AUTISTIC & GIFTED: THE TWICE EXCEPTIONAL CHILD
Is your child a genius? Or is his highly developed interest in archaeology the obsessive behavior of an autistic child? Or is he both, really smart and on the autism spectrum? it’s often not easy to tease the two apart. Kids who are twice-exceptional, burdened and blessed with both qualities.
Diagnosis is complicated. Seventy-five percent of people with autism score at 70 or below on intelligence tests and are therefore determined to be intellectually disabled. The other 25 percent presumably have average to superior intelligence. Giftedness can mask the symptoms of autism, and autism can mask giftedness. Gifted kids sometimes exhibit behaviors (like an obsession with facts, intense preoccupation with an area of interest, lack of interest in peers, etc.) that are characteristic of autism. Kids with autism can develop such expertise in their particular intense interest that adults initially miss the fact that they aren’t equally smart about navigating the social world.
Without help, twice-exceptional children are often misunderstood and isolated. It is up to adult helpers and parents to translate the world to such children and such children to the world. They have special gifts and special needs. With careful coaching and support, they can learn the skills to become connected to others and to be contributing members of their communities. Most important, they can be happy with who they are! Teasing out whether a child is gifted and talented, autistic, or both is crucial if we are to provide child with the correct supports and services. Life doesn’t prepare most parents for a twice-exceptional child.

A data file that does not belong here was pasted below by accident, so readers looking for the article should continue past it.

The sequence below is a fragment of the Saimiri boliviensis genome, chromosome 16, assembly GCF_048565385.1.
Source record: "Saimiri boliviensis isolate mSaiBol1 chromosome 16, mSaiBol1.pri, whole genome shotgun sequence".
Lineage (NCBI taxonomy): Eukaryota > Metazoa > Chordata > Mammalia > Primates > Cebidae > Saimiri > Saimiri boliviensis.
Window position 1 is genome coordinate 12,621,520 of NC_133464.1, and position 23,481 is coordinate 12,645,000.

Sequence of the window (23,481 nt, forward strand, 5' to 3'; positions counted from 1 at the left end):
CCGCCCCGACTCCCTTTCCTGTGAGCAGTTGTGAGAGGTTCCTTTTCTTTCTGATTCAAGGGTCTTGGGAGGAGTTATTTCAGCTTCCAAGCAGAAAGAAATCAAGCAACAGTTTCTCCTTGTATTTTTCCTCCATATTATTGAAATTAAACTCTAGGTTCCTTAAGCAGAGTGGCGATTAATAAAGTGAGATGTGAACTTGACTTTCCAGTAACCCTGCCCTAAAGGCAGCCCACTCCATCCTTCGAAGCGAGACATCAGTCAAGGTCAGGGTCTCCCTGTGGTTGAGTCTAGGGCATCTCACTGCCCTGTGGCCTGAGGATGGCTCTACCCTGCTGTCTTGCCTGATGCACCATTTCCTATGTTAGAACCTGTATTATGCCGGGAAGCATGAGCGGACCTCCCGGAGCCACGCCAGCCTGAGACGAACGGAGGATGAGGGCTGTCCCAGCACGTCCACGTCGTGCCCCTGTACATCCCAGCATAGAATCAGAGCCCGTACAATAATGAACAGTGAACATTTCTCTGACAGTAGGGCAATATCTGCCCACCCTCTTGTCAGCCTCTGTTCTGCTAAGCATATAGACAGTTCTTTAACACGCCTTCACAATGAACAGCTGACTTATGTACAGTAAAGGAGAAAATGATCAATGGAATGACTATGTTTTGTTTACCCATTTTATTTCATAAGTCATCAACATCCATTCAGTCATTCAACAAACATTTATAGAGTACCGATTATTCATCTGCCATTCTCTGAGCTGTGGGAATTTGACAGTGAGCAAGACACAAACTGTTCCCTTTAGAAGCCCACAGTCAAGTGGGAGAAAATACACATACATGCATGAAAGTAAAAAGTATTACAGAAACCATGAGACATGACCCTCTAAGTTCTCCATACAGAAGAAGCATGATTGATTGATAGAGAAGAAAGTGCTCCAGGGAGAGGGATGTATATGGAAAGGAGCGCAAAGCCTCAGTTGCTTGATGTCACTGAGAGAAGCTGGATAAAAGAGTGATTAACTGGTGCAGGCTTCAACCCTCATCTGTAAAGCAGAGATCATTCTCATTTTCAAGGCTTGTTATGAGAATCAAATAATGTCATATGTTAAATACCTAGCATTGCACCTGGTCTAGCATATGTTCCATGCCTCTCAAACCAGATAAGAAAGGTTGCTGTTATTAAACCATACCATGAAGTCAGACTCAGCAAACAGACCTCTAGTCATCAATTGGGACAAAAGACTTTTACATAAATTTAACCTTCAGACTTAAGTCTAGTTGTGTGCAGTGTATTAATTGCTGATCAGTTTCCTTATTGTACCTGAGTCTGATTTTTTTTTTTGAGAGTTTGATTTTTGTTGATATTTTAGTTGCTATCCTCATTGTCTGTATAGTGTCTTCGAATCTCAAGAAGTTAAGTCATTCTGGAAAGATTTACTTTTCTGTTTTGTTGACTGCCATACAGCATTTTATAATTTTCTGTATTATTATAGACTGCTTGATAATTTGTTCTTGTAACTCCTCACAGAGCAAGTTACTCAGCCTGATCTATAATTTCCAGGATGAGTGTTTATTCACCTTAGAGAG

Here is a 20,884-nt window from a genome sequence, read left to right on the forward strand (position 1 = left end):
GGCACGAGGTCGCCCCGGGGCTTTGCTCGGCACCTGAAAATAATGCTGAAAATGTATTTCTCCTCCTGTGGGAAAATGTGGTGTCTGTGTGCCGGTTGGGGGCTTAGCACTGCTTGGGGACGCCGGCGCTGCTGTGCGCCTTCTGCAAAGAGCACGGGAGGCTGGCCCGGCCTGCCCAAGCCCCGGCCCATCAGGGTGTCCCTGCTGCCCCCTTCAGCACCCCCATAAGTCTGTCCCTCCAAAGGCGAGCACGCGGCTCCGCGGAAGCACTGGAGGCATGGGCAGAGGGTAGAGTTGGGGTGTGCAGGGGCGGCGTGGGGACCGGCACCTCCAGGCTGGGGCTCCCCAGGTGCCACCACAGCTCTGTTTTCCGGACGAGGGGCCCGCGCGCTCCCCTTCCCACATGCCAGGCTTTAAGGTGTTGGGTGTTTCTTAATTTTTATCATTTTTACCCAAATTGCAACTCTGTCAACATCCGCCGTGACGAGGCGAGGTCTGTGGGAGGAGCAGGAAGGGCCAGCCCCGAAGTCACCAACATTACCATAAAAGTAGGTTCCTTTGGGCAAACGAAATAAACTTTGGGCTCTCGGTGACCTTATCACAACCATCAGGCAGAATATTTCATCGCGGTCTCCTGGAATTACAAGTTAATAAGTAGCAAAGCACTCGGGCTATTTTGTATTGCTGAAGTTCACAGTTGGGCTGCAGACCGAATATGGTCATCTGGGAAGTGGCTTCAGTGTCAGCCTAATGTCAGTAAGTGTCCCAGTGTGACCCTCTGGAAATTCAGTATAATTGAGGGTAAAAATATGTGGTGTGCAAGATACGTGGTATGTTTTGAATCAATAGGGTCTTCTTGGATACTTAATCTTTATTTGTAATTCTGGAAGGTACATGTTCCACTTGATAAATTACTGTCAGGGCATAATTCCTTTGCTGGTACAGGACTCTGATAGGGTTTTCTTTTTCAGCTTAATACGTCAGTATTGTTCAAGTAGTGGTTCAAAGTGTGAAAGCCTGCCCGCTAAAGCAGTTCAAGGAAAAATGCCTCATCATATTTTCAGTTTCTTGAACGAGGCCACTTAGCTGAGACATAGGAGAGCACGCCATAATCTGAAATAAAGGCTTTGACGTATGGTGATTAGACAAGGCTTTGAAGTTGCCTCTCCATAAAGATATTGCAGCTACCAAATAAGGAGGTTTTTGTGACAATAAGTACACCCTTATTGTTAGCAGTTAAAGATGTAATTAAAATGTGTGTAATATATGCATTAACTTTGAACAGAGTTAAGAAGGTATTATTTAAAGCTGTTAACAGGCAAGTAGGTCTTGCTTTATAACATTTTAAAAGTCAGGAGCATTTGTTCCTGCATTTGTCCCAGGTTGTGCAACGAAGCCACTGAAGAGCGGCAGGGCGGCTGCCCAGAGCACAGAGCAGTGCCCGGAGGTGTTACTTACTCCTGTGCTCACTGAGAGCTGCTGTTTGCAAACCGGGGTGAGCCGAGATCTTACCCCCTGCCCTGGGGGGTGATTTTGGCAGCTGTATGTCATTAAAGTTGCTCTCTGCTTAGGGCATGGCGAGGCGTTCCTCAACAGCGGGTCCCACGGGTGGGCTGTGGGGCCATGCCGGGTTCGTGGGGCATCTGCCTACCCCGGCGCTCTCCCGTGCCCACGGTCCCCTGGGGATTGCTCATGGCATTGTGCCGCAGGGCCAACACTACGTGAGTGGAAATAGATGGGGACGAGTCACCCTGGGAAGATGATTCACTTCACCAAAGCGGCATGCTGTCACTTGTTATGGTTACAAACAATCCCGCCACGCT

Giftedness tends to run in families, so many of the traits that indicate giftedness are common among extended family members. Parents can look at a sign of giftedness and consider it perfectly normal, average behavior. After all, several family members have the same trait. Parents can also look at a list of traits and just be unsure if their child really fits the descriptions, so it’s good to compare a child’s development to the average developmental milestones. It’s also a good idea to see what is considered advanced development.